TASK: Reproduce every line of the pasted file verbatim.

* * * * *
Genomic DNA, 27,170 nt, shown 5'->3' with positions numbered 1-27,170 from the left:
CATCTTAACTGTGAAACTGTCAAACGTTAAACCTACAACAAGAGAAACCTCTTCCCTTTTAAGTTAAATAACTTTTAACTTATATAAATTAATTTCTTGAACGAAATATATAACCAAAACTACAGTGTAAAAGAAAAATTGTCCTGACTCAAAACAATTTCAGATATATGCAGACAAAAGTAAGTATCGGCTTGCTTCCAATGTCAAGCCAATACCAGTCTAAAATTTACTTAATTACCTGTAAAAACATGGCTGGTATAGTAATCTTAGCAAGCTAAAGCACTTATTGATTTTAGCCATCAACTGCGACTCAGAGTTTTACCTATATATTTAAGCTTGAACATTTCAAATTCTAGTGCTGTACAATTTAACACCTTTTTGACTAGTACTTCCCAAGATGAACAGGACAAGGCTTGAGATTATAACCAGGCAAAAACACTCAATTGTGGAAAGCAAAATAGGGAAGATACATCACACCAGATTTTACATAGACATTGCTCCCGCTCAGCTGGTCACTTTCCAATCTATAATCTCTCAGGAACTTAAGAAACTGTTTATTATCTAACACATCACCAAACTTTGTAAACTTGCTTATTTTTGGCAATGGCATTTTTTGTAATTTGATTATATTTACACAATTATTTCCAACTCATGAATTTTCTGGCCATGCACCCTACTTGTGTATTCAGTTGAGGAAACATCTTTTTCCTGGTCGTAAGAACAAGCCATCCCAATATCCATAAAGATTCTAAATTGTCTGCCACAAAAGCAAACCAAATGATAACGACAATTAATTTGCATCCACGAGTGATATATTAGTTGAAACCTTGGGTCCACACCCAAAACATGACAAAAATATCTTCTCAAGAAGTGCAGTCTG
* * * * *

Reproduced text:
Genomic DNA, 27,170 nt, shown 5'->3' with positions numbered 1-27,170 from the left:
CATCTTAACTGTGAAACTGTCAAACGTTAAACCTACAACAAGAGAAACCTCTTCCCTTTTAAGTTAAATAACTTTTAACTTATATAAATTAATTTCTTGAACGAAATATATAACCAAAACTACAGTGTAAAAGAAAAATTGTCCTGACTCAAAACAATTTCAGATATATGCAGACAAAAGTAAGTATCGGCTTGCTTCCAATGTCAAGCCAATACCAGTCTAAAATTTACTTAATTACCTGTAAAAACATGGCTGGTATAGTAATCTTAGCAAGCTAAAGCACTTATTGATTTTAGCCATCAACTGCGACTCAGAGTTTTACCTATATATTTAAGCTTGAACATTTCAAATTCTAGTGCTGTACAATTTAACACCTTTTTGACTAGTACTTCCCAAGATGAACAGGACAAGGCTTGAGATTATAACCAGGCAAAAACACTCAATTGTGGAAAGCAAAATAGGGAAGATACATCACACCAGATTTTACATAGACATTGCTCCCGCTCAGCTGGTCACTTTCCAATCTATAATCTCTCAGGAACTTAAGAAACTGTTTATTATCTAACACATCACCAAACTTTGTAAACTTGCTTATTTTTGGCAATGGCATTTTTTGTAATTTGATTATATTTACACAATTATTTCCAACTCATGAATTTTCTGGCCATGCACCCTACTTGTGTATTCAGTTGAGGAAACATCTTTTTCCTGGTCGTAAGAACAAGCCATCCCAATATCCATAAAGATTCTAAATTGTCTGCCACAAAAGCAAACCAAATGATAACGACAATTAATTTGCATCCACGAGTGATATATTAGTTGAAACCTTGGGTCCACACCCAAAACATGACAAAAATATCTTCTCAAGAAGTGCAGTCTG